Socializing while social distancing

Katey+Cotter+and+friends+celebrate+Juliana+Goodell%27s+16th+birthday+through+a+Zoom+call.

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Katey Cotter and friends celebrate Juliana Goodell's 16th birthday through a Zoom call.

The smell of perfectly buttery and overly salty popcorn perfuming the air of the theater, mixed with the sounds of friends talking excitedly as the movie begins is something a lot of people miss at the moment. The feeling of sitting down with your besties at the Chap Court now brings back nostalgic emotions. Looking back at these memories makes these moments feel as if they were an eternity ago.

“[I miss] just being in each other’s presence,” freshman Cate O’Bryon said. “[It] always made my day brighter.”

Teachers also miss the days where they could teach their students in person.

“I miss being a part of the moments where students make discoveries about being human and being a person, and [now] I don’t get to see that,” theater teacher Meredith Yanchak said. “I miss collaborating with my students in terms of how they create things and the way that [they all] are artists. Being online I don’t get to hear those ideas and see them come to life in the same way I normally do.”

Along with learning becoming virtual, socializing has also become remote for students, many of whom have turned to unique and creative ways to safely spend time with their friends.

“My best friend thought that since she couldn’t get all of her friends physically together, she could Zoom them all at once,” sophomore Katey Cotter said. “I’ve been staying connected through Zoom, an online playing cards game that you and all your friends can connect to and Netflix Party. I Zoom and group FaceTime with my friends probably five times a week.”

Many of these ways to safely socialize have already begun dominating social media, with some of the most popular ways to keep up with friends including Netflix Party, a Chrome extension that allows for multiple people to watch a movie at once while chatting. 

“I really liked Netflix Party because I like to talk during TV shows so it gave me a way to do that,” Katey said. “I’m not sure how many people it [allows to] do a Netflix party at a time, but it’s a lot. It was incredibly easy to set up.”

Drive-by birthdays have also taken the social media world by storm, as they provide a safe way for friends and family to send birthday wishes to those turning a year older during quarantine by driving by the person’s home and usually holding posters or honking. 

“It was a surprise,” freshman Nathan Descheneaux said. “We drove through at 2 p.m., just rolled down the window, honked, waved and said, ‘Happy Birthday!’”

Besides some of these popular ways to spend time with friends while maintaining social distance, students have come up with their own unique and creative adaptations of some of their favorite social activities.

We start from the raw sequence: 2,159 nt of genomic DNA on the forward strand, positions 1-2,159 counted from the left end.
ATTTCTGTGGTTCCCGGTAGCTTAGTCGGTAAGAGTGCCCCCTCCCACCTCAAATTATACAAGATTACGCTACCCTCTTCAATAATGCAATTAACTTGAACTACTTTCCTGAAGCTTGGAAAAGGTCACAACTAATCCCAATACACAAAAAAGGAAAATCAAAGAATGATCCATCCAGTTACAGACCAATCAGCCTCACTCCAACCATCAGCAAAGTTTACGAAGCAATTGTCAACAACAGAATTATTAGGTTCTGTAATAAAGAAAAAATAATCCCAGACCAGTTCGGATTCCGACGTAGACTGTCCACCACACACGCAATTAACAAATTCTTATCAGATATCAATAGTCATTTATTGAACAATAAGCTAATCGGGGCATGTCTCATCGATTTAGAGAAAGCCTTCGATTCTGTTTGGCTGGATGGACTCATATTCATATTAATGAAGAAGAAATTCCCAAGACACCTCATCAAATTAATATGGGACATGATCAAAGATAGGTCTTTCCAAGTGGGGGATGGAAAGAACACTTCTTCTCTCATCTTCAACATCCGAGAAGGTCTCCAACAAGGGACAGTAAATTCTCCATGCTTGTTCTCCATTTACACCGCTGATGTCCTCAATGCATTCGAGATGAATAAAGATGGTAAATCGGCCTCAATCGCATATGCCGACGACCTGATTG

“I miss going to cycling classes with my friends,” Katey said. “Cycling would always be so fun, and the themes made it better. The cycling studio that I like to go to has made virtual classes, and with my cycling bike that I have in my room, I do them. It’s not as fun, but at least I get some cycling. As soon as quarantine is over, the first thing I want to do is go cycling with my best friends.”

In addition, many of these ways to safely interact with friends while quarantining have pleasantly surprised with how easy and fun they were to use.

“It’s easy because there’s not much to schedule around besides school, and it’s fun to see everyone’s lives inside their houses,” Katey said.

However, despite the positive sides of these creative online ways to keep up with friends, there are some challenges to them besides just WiFi glitches. 

“[It’s hard] keeping in touch with those who aren’t your closest friends yet you still love to talk to,” Cate said. 

Having been quarantining for more than a month now, many students dream of the place they most wish to go to once quarantine is over.

“[I want to go] to the climbing gym,” said Nathan. “[I usually went] two or three times a week. [When I climb] I feel calm, happy. I miss all of it.”

Teachers also look forward to the days when they will be able to teach their students in person again.

“[After quarantine I look forward to] doing a show. I will want to do auditions, and get everyone in a rehearsal room again because that’s where the magic happens,” Yanchak said. 

During these difficult times is when one needs their community and school the most. Teachers have strived to make sure they can still connect with their students. Yanchak asks daily check-in questions to her students to connect with them remotely.

“It’s important for us to have that connection and have those goofy conversations,” Yanchak said.  “I like to learn about my students. I like to find common ground with people and those are questions that help us find common ground.”

Although we may all be physically separated, our community can remain just as close and strong as it was before. 

“I think that it has brought us closer because we’re all going through the pandemic together,” Katey said. “We all get to FaceTime and talk every day even if we don’t see each other in person.”